skip to Main Content
June / July 2019

Pomegranate Tree Performance during Critical Drought

SA Fruit Journal: June / July 2019

The Western Cape constitutes about three quarters of SA’s orchard area where pomegranates are cultivated. During 2017-2018, a critical drought period for the province, increased irrigation produced positive results in pomegranate orchard yield and selected fruit quality variables, despite orchards being from different production areas with dissimilar production practices.
Applying more irrigation increased fruit size at harvest and yield, improved aril weight and moisture content, as well as the percentage of fruit with
dark red arils. Sunburn also tended to have reduced.

Higher temperatures as a result of climate change are expected for the Western Cape, and pomegranates (Fig. 1) are a potential candidate for diversifying farm risk, due to its drought hardiness and ”superfood” fruit status (Beck, 2013). With the exception of cherries and prunes, the SA pomegranate industry is relatively small compared to most other deciduous fruits, comprising 932 ha planted, of which 68% is of the cultivar ‘Wonderful’ (Viljoen, 2018). Cherries and prunes have even less hectares planted (Hortgro, 2017). Due to limited local production guidelines for pomegranates, international guidelines are generally adapted.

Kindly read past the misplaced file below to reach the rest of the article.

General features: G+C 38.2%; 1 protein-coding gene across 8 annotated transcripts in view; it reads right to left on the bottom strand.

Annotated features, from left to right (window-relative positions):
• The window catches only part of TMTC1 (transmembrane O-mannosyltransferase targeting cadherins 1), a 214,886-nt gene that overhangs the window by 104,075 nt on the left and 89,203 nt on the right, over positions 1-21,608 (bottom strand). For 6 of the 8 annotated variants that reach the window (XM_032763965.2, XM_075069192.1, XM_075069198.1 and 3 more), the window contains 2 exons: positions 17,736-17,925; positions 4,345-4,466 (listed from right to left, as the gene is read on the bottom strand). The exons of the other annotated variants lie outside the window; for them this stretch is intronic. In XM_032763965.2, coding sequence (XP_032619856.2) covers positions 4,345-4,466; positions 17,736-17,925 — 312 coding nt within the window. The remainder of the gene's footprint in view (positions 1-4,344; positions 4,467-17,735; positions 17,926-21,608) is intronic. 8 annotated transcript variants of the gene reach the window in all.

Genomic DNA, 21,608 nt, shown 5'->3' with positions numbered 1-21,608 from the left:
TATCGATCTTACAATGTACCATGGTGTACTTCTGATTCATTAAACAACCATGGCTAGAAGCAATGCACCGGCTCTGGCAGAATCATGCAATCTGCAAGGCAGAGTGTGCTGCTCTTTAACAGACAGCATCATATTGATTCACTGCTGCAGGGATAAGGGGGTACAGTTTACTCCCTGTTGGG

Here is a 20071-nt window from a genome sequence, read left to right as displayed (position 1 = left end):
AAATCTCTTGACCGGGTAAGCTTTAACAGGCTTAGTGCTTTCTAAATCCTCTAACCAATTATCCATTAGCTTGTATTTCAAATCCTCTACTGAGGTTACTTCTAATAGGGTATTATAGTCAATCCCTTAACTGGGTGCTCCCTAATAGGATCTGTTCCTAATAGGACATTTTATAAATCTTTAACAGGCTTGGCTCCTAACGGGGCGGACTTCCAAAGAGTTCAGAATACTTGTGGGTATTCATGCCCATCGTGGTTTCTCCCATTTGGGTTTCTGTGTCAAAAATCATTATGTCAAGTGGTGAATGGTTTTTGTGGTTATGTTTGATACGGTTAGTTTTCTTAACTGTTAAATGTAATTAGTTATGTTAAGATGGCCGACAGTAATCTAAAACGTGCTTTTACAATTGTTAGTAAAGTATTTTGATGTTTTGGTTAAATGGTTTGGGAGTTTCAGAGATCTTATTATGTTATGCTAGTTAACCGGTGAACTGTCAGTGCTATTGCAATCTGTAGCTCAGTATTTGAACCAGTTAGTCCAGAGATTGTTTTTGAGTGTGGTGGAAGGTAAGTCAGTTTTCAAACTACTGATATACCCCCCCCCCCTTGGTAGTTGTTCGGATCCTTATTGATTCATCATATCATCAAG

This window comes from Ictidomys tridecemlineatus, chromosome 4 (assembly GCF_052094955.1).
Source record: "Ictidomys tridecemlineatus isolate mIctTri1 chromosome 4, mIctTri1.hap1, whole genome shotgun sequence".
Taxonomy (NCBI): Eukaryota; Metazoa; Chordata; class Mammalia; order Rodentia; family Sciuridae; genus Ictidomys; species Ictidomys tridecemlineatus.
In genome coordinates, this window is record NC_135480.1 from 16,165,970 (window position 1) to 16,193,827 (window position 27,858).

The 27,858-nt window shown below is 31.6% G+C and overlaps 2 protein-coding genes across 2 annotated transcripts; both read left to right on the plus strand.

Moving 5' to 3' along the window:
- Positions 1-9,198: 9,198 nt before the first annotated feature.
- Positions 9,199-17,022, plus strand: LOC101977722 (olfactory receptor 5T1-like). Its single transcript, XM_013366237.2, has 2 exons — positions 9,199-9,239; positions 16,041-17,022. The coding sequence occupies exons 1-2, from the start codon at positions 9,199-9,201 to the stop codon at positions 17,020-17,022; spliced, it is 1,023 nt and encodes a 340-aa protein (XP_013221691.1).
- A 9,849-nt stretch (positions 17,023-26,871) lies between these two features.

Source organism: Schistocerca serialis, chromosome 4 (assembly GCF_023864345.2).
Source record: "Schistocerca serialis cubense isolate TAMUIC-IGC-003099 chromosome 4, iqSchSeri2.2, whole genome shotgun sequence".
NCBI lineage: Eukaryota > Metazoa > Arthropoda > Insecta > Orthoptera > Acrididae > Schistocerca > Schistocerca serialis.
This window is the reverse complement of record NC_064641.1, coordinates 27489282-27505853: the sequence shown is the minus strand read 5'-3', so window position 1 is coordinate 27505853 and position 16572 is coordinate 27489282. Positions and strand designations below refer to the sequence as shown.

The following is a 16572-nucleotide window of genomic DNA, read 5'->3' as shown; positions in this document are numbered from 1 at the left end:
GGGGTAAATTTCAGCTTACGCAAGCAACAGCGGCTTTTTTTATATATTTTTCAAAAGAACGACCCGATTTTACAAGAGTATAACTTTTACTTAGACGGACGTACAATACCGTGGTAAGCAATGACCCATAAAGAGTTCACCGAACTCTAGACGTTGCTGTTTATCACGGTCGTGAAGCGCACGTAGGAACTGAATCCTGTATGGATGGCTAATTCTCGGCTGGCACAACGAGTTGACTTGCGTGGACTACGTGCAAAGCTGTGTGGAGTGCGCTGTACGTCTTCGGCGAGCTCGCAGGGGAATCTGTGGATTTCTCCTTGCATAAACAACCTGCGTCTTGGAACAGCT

Drs. T. Volschenk and A. R. Mulidzi, senior researcher and research team manager, respectively, of the Soil and Water Science Programme at ARC Infruitec-Nietvoorbij, are currently conducting a survey on the effect of current irrigation practices on pomegranate tree performance and fruit quality. The project is co-funded by the Pomegranate Producers Association of SA (POMASA). Baseline information collected will be used to guide more detailed irrigation research in the near future.

Figure 1. ‘Wonderful’ pomegranate trees shortly before harvest during the 2017/18 season.


Nine full-bearing pomegranate orchards of the cultivar ‘Wonderful’ were selected on commercial farms in four production areas in the Western Cape (Fig. 2). The selected regions included Bonnievale, Gouda, Wellington and Wolseley.